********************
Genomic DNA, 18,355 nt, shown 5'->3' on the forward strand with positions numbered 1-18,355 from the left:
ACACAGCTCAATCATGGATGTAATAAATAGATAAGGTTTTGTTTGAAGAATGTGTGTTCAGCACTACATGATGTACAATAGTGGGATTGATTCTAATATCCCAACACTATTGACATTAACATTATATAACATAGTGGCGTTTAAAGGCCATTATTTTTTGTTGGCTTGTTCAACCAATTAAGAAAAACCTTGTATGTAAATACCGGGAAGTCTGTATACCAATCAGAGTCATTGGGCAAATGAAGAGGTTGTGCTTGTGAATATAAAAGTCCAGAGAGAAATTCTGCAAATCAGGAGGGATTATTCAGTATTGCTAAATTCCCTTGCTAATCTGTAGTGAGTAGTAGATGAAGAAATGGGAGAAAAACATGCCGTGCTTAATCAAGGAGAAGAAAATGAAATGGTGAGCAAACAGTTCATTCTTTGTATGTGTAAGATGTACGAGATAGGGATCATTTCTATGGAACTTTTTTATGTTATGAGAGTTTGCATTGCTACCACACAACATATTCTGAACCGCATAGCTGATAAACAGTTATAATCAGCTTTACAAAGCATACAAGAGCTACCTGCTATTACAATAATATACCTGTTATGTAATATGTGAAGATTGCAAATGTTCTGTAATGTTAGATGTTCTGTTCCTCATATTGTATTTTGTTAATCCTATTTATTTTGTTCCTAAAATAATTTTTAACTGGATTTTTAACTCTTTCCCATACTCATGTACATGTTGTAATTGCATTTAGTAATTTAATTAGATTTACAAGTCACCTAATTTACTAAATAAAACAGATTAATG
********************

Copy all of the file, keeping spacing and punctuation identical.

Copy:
Genomic DNA, 18,355 nt, shown 5'->3' on the forward strand with positions numbered 1-18,355 from the left:
ACACAGCTCAATCATGGATGTAATAAATAGATAAGGTTTTGTTTGAAGAATGTGTGTTCAGCACTACATGATGTACAATAGTGGGATTGATTCTAATATCCCAACACTATTGACATTAACATTATATAACATAGTGGCGTTTAAAGGCCATTATTTTTTGTTGGCTTGTTCAACCAATTAAGAAAAACCTTGTATGTAAATACCGGGAAGTCTGTATACCAATCAGAGTCATTGGGCAAATGAAGAGGTTGTGCTTGTGAATATAAAAGTCCAGAGAGAAATTCTGCAAATCAGGAGGGATTATTCAGTATTGCTAAATTCCCTTGCTAATCTGTAGTGAGTAGTAGATGAAGAAATGGGAGAAAAACATGCCGTGCTTAATCAAGGAGAAGAAAATGAAATGGTGAGCAAACAGTTCATTCTTTGTATGTGTAAGATGTACGAGATAGGGATCATTTCTATGGAACTTTTTTATGTTATGAGAGTTTGCATTGCTACCACACAACATATTCTGAACCGCATAGCTGATAAACAGTTATAATCAGCTTTACAAAGCATACAAGAGCTACCTGCTATTACAATAATATACCTGTTATGTAATATGTGAAGATTGCAAATGTTCTGTAATGTTAGATGTTCTGTTCCTCATATTGTATTTTGTTAATCCTATTTATTTTGTTCCTAAAATAATTTTTAACTGGATTTTTAACTCTTTCCCATACTCATGTACATGTTGTAATTGCATTTAGTAATTTAATTAGATTTACAAGTCACCTAATTTACTAAATAAAACAGATTAATG